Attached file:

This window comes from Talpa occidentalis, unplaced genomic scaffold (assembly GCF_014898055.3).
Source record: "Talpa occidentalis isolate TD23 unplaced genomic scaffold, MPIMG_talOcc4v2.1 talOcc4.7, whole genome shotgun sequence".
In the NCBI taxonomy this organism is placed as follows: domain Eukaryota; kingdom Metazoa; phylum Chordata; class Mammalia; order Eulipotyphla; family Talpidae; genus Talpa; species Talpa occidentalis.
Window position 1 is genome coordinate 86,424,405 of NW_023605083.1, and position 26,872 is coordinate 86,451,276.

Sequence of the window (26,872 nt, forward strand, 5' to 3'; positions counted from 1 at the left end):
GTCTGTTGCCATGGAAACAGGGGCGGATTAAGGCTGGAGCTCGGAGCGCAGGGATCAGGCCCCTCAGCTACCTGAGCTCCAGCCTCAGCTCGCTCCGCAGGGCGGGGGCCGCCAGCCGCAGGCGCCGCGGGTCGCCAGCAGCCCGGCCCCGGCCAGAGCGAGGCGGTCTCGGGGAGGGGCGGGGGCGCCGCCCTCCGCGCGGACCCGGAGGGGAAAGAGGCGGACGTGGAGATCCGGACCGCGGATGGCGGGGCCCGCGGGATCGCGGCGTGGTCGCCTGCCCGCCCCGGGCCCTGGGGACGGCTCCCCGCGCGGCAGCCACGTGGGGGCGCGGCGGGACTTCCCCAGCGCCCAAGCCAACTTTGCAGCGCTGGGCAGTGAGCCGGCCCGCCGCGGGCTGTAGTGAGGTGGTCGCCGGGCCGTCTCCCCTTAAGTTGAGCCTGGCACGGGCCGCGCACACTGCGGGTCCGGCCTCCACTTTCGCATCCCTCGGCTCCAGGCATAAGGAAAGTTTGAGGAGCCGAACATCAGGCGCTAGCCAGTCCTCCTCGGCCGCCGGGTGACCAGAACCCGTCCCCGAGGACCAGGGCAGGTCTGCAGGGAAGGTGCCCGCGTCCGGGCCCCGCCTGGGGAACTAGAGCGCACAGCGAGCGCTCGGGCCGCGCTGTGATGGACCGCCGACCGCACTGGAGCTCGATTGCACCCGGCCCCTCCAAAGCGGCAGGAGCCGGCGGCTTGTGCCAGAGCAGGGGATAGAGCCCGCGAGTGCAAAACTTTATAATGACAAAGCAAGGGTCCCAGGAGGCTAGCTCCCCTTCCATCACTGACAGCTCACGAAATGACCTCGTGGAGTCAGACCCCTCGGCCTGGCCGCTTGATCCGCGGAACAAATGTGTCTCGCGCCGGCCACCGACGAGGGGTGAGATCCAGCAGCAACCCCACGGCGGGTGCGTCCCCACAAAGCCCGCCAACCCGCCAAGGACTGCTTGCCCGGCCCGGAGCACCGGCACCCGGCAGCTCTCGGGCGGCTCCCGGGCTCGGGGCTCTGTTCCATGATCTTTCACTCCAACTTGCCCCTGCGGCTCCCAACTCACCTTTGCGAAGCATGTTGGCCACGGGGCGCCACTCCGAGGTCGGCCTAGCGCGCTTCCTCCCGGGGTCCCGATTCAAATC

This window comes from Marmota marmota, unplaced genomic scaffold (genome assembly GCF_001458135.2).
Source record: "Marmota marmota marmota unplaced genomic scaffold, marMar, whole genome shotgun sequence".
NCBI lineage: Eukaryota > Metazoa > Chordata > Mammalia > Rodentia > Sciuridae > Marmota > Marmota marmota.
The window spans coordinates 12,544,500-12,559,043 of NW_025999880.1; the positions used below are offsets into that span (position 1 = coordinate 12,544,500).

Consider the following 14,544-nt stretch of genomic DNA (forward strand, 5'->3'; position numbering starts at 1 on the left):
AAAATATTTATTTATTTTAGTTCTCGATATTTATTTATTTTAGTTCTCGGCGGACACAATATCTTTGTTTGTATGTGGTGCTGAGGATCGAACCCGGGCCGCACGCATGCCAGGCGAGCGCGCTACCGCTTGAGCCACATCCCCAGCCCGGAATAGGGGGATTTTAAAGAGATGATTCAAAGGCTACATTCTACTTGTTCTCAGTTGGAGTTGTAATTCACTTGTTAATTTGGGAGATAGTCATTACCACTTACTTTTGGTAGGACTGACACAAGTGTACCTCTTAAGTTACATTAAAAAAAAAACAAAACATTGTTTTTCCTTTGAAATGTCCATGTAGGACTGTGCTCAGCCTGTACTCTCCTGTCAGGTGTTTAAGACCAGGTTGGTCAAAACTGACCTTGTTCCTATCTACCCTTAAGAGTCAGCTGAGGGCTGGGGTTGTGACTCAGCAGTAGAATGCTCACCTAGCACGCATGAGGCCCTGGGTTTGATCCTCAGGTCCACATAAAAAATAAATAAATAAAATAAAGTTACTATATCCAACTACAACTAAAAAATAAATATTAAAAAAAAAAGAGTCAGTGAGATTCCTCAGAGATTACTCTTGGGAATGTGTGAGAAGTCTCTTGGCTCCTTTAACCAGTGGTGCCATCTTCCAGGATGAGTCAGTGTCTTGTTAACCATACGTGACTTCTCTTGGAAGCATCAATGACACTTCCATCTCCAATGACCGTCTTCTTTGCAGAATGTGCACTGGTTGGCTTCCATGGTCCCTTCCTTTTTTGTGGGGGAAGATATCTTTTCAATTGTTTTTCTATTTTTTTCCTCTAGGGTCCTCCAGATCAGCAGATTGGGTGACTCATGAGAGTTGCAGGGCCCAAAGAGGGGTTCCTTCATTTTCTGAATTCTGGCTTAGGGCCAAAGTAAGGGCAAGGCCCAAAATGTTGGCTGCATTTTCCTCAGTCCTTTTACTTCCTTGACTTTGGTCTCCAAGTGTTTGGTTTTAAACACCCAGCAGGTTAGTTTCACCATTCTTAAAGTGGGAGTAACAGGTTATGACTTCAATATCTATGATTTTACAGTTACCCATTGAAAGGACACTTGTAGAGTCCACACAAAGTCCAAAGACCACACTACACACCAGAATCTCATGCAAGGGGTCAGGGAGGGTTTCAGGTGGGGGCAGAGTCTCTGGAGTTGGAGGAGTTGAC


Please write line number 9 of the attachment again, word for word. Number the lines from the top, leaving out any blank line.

NCBI lineage: Eukaryota > Metazoa > Chordata > Mammalia > Rodentia > Sciuridae > Marmota > Marmota marmota.